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The Right Side of History

New York state lawmakers voted 33-29 to legally extend marriage rights same-sex couples. Now the sixth state in America treats its citizens as more important than dogma. Good people across the state of New York won’t allow the godly to settle for bigotry and moral poverty.

God, not Albany, has settled the definition of marriage, a long time ago. -Senator Ruben Diaz, the lone Democrat opponent

Everyone that fought for this bill should be joyous that we continue to write our own history.

Here are some of my past posts on same-sex marriage. Feel free to search around the blog for others.

Homophones, Homosexuals, and the Essence of Marriage

Judge Walker: A Modern Jeremy Bentham

The Wisdom of Silence

It’s All About Tradition, Right?

(photo: Nathaniel Brooks for The New York Times)

  1. June 25, 2011 at 7:25 pm

    If I recall correctly, Judge Walker ruled that the definition of marriage wasn’t subject to popular vote. You think he’d overturn the NY vote, too?

    • June 26, 2011 at 12:29 am

      I suspect you’re being tongue-in-cheek, but for anyone that might now grasp the difference: Walker ruled that voters couldn’t restrict the fundamental constitutional right to marriage. He didn’t argue that voters couldn’t expand rights to disenfranchised groups. His problem wasn’t with voting about marriage – it was voting to curtal rights.

      • June 26, 2011 at 2:38 pm

        I understand that, but don’t you think that actively celebrating a popular vote regarding the definition of marriage somehow evinces an acceptance of majority sentiment regarding this issue?

        It seems odd to, on the one hand, do cartwheels with excitement because the people have spoken when we like what they said, and on the other hand, whenever the folks speak otherwise, to argue that they shouldn’t have a voice in the first place.

  2. June 26, 2011 at 3:10 pm

    I’m not celebrating the need for a vote; I’m celebrating the result of a vote. Of course, it pleases me that a majority of legislators expanded the rights of a discriminated minority. Also, I don’t recognize any conflict in believing that democracies should be allowed to extend liberty, but not curtail it below a certain threshold. Furthermore, I find it helpful to the cause of civil equality that the argument that homosexuals only shouldn’t marry because voters disapprove of it is crumbling.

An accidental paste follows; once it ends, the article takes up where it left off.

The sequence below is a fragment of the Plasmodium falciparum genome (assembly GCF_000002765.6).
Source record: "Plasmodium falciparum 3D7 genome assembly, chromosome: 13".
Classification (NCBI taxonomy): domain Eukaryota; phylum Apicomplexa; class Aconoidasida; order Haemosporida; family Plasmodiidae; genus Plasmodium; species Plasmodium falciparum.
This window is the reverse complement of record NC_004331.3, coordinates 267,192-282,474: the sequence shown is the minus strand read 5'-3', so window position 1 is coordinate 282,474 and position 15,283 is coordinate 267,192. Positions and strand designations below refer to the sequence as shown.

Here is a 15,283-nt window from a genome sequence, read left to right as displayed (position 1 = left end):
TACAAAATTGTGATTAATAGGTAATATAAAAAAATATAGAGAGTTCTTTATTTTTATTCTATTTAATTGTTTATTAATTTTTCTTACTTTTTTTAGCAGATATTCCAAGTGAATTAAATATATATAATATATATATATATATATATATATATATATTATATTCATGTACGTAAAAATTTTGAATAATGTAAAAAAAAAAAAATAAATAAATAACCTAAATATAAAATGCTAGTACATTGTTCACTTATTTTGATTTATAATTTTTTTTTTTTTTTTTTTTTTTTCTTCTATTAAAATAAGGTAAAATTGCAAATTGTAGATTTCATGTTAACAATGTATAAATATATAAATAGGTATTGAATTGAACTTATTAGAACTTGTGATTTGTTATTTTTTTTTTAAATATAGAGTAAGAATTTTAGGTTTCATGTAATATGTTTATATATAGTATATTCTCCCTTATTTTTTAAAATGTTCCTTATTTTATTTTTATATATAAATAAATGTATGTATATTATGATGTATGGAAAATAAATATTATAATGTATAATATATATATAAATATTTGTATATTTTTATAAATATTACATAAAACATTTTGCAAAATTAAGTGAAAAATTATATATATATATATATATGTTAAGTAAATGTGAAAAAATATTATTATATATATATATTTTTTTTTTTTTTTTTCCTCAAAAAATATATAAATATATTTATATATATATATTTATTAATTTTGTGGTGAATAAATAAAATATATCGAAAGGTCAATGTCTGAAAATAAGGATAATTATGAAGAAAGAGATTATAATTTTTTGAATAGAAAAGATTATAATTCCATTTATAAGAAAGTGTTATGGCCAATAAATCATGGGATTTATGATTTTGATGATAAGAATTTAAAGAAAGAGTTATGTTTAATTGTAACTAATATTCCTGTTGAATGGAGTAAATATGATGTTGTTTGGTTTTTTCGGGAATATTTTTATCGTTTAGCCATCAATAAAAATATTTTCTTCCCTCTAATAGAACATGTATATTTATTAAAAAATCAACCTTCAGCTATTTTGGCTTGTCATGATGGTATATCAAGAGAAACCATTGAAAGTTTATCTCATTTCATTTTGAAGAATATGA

Given your idolization of democratic adjudication, does this vote satisfy you?

    • June 26, 2011 at 8:24 pm

      Like most people, I idolize democratic adjudication up to the point where the will of the majority does not conflict with the Constitution, for obviously, putting restrictions on majority rule is the whole point of a constitution.

      The disagreement sets in when it comes to determining what the Constitution actually says. In this case, what it says isn’t even particularly controversial—it says that everyone must be allowed to marry, which brings us back to the problem of defining the term “marry” in a legal sense so certain types of marriage can still be legitimately outlawed, such as Abdul marrying up to four women, which is what the Qur’an says he can do. It’s just that somehow that’s not how we’ve traditionally defined marriage in our neck of the woods here, which is why we are confident that the Constitution does not give Abdul the right to marry more than one member of his harem.

      Personally, the vote neither satisfies nor dissatisfies me. I have no dog in this hunt. My preferred solution to this matter would be a constitutional amendment which defines marriage, once and for all, as the union of two people, and that’s the end of that.

      However, I continue to be intrigued by the—in my view—inscrutable logic of folks who insist that even without such an amendment, from a constitutional perspective, marriage simply IS the union of two people rather than a man and a woman. As much as I’m fine with defining marriage thus, to me it sounds like a definition someone pulled out of a hat because they liked it. Nothing wrong with putting forth definitions we like, but that doesn’t automatically afford them the status of constitutional prescription.

      I read parts of Judge Walkers Perry v. Schwarzenegger decision, and this sentence caught my eye:

      Race and gender restrictions shaped marriage during eras of race and gender inequality, but such restrictions were never part of the historical core of the institution of marriage.

      Gender restrictions were “never” part of the historical core of the institution of marriage? Historically, the union of male and female was “never” part of the core definition of marriage? Historically, marriage has always been simply a union of people irrespective of sex except “during eras of gender inequality,” i.e., throughout human civilization save for a handful of countries starting in the late 20th century and, by now, all of six U.S. states?

      If the union of male and female isn’t part of the “historical core” of the institution of marriage, then I don’t know what the term “historical” is supposed to mean. Historically speaking, the concept of same-sex marriage is brand new. Not bad. Just new. Nothing “historical” about it.

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